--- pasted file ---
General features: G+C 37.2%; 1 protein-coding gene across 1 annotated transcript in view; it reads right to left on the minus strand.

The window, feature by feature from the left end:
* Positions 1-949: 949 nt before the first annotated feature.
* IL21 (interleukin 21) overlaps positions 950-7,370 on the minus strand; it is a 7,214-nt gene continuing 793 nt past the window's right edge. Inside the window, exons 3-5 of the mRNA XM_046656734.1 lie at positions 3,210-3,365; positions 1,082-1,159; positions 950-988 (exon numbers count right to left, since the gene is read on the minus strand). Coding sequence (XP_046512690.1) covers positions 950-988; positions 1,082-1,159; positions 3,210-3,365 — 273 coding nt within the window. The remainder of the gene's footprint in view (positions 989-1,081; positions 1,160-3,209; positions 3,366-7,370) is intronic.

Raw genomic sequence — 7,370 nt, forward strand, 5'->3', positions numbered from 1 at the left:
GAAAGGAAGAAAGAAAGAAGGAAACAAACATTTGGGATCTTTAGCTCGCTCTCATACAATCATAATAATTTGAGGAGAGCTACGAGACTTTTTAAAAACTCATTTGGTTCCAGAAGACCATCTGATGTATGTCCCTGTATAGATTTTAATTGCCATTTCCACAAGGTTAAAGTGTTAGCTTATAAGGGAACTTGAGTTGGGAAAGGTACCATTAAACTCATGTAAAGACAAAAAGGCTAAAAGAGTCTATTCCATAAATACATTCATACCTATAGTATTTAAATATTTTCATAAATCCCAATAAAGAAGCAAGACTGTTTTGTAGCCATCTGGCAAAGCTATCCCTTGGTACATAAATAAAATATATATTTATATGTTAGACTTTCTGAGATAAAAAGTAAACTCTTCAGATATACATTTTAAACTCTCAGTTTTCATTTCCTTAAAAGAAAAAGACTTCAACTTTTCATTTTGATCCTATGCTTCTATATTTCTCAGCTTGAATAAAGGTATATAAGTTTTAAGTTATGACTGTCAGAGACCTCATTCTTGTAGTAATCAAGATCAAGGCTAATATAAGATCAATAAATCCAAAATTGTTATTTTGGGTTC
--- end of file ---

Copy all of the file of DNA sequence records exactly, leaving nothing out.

General features: G+C 37.2%; 1 protein-coding gene across 1 annotated transcript in view; it reads right to left on the minus strand.

The window, feature by feature from the left end:
* Positions 1-949: 949 nt before the first annotated feature.
* IL21 (interleukin 21) overlaps positions 950-7,370 on the minus strand; it is a 7,214-nt gene continuing 793 nt past the window's right edge. Inside the window, exons 3-5 of the mRNA XM_046656734.1 lie at positions 3,210-3,365; positions 1,082-1,159; positions 950-988 (exon numbers count right to left, since the gene is read on the minus strand). Coding sequence (XP_046512690.1) covers positions 950-988; positions 1,082-1,159; positions 3,210-3,365 — 273 coding nt within the window. The remainder of the gene's footprint in view (positions 989-1,081; positions 1,160-3,209; positions 3,366-7,370) is intronic.

Raw genomic sequence — 7,370 nt, forward strand, 5'->3', positions numbered from 1 at the left:
GAAAGGAAGAAAGAAAGAAGGAAACAAACATTTGGGATCTTTAGCTCGCTCTCATACAATCATAATAATTTGAGGAGAGCTACGAGACTTTTTAAAAACTCATTTGGTTCCAGAAGACCATCTGATGTATGTCCCTGTATAGATTTTAATTGCCATTTCCACAAGGTTAAAGTGTTAGCTTATAAGGGAACTTGAGTTGGGAAAGGTACCATTAAACTCATGTAAAGACAAAAAGGCTAAAAGAGTCTATTCCATAAATACATTCATACCTATAGTATTTAAATATTTTCATAAATCCCAATAAAGAAGCAAGACTGTTTTGTAGCCATCTGGCAAAGCTATCCCTTGGTACATAAATAAAATATATATTTATATGTTAGACTTTCTGAGATAAAAAGTAAACTCTTCAGATATACATTTTAAACTCTCAGTTTTCATTTCCTTAAAAGAAAAAGACTTCAACTTTTCATTTTGATCCTATGCTTCTATATTTCTCAGCTTGAATAAAGGTATATAAGTTTTAAGTTATGACTGTCAGAGACCTCATTCTTGTAGTAATCAAGATCAAGGCTAATATAAGATCAATAAATCCAAAATTGTTATTTTGGGTTC